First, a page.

6. Mind the (time) gap

The tube can be the fastest or the slowest way to get to your destination. Most Londoners check TFL online for live updates on delays and station closures before travelling. You should do the same.

Mind the gap


During peak time (around 07:30-09:30 in the morning and 4:30-06:30 in the afternoon) you may find yourself stuck in a train due to a signal failure. I would advise you to leave home as early as possible, specially on your first day at work. Being late is not an option. Brits love punctuality, but their trains don’t.

7. If you are on a tight budget, taxis are a “no-no”

Taxi drivers know London’s streets like the back of their hand. But before you wave you hand to hail a taxi, there are two things you need to know. Black cabs are the safest yet priciest way to get around. Just in case you decide to treat yourself to a ride, make sure you haven’t picked a mini-cab instead of a black cab (taxi). Mini-cabs are not licensed to pick up passengers on the go. I guess you don’t want to be involved in a “Are you talkin’ to me?” sort of situation.

8. Know and respect Lon-don’ts

Sooner or later you will learn London’s do’s and don’ts. But why not save time? My tips, based on personal experience:

1. Don’t stare at people like you know them. It is rude, specially in Britain where social distance is worshipped like God.

2. When you use the tube escalator, don’t stand on the left side, unless you want to pick up your first British ‘bad’ words.

3. Don’t have your bag wide open when waiting and always keep your valuables (wallet, mobile etc) with you or out of sight. London is a crowded city, ideal for pickpockets. Well, if you do as advised there is nothing to worry about. 

9. Safety comes first

On that note, I think it is good to know that London is one of the safest cities in the world. Of course, as the Brits say, better safe than sorry. In case of an emergency where you need to call the police, an ambulance or the famous London Fire Brigade, the magic number you need to call is “999”.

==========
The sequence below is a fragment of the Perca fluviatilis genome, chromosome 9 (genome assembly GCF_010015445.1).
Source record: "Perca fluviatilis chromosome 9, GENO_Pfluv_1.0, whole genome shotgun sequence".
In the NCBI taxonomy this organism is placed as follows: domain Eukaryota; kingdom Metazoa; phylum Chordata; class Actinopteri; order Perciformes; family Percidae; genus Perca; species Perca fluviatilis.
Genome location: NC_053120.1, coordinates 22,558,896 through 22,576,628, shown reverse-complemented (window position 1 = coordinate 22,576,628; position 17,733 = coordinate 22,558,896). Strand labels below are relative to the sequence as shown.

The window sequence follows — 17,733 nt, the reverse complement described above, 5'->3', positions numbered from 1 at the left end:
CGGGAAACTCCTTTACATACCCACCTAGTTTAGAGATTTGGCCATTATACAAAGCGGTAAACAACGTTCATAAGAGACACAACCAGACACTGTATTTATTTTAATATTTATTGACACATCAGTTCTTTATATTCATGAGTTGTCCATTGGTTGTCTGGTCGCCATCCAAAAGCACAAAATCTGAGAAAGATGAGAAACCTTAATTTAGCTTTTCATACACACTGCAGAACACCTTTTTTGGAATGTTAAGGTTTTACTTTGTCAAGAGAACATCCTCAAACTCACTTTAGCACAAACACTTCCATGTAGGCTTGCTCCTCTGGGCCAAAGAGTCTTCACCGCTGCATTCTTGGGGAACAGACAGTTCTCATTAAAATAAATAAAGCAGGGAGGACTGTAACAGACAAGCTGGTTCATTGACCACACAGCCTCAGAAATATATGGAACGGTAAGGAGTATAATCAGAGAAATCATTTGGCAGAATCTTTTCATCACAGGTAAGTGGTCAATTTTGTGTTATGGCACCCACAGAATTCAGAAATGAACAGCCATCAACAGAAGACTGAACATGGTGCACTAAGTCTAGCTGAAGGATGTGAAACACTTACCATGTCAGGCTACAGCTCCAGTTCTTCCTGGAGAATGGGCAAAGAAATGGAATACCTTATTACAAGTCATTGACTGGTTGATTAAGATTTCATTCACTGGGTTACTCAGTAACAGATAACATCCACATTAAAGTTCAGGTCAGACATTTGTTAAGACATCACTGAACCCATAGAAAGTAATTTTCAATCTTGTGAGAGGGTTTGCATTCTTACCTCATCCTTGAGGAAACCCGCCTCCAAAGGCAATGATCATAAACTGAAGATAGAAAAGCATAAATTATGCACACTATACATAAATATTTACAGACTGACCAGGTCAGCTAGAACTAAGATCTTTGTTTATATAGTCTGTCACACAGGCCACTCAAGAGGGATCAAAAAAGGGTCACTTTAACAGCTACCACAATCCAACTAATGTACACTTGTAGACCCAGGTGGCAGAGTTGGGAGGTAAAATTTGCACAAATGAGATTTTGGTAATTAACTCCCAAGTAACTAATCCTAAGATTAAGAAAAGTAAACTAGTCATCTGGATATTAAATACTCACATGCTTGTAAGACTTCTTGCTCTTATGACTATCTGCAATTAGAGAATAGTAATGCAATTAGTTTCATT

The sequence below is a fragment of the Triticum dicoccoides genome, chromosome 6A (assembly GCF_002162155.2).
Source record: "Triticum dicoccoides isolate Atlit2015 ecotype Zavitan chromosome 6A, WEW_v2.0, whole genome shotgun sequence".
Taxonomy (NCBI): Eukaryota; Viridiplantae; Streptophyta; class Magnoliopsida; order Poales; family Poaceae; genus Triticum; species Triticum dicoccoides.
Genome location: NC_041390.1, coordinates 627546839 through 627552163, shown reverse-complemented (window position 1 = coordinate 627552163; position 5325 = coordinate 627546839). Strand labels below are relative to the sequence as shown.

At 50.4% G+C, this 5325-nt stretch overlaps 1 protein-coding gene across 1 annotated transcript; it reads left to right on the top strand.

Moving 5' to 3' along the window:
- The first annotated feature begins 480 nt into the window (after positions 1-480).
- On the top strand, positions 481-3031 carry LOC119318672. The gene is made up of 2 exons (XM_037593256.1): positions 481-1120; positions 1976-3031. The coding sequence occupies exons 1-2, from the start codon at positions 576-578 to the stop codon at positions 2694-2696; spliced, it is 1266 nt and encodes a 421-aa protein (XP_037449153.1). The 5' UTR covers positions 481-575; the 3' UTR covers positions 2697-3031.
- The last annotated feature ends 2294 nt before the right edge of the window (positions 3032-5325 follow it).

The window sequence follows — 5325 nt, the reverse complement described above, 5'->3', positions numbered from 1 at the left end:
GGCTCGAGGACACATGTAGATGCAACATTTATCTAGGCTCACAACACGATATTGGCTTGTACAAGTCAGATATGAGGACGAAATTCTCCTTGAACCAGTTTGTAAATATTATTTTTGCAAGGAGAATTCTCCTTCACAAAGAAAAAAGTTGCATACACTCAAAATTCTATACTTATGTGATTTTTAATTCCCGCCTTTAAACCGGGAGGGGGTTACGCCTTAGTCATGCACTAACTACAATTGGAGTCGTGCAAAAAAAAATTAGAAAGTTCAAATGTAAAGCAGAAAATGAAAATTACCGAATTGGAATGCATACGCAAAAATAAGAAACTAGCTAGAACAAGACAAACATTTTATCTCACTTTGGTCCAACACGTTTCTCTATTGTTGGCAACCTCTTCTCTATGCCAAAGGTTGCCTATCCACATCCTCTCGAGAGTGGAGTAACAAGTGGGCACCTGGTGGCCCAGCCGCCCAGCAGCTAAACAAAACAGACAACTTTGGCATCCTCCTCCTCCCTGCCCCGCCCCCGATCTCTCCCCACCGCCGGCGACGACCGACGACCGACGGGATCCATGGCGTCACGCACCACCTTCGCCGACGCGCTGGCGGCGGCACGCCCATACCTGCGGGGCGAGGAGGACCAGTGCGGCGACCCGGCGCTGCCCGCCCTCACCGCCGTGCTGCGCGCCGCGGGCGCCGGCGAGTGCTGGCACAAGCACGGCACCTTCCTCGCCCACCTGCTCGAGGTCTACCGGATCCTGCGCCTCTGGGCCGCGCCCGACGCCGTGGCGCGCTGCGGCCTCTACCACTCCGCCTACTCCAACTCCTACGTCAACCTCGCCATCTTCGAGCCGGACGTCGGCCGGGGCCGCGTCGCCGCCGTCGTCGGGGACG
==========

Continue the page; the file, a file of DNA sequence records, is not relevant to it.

If you need to buy medicine, you can always search for the nearest pharmacy on website of the NHS, the national health service. But I do advise you to have with you a basic health kit when travelling to London. Note that the types of medication you need may have a different name in Britain. More than this, many drugs provided without prescription in your country may require one in London. So keep calm and get a health kit.

10. Where to eat? Where to shop?

You have been told that the food is awful in London. Not true. You can find all types of cuisine in London, a metropolis where more than one hundred languages are spoken and fish is cooked in a 1,000 ways. There are loads of quality cheap restaurants in the city. For food and grocery shopping you can always visit one of UK’s large supermarkets, including Sainsbury’s, Tesco and Waitrose. You will never be far away from one of their branches.

No matter how well prepared you are, there is nothing like the real thing. Like living and working in London. And that is part of the magic. There is only one emotion right now. Envy. Pure envy. If only I were you…

Have a safe trip. Everything will be fine & dandy.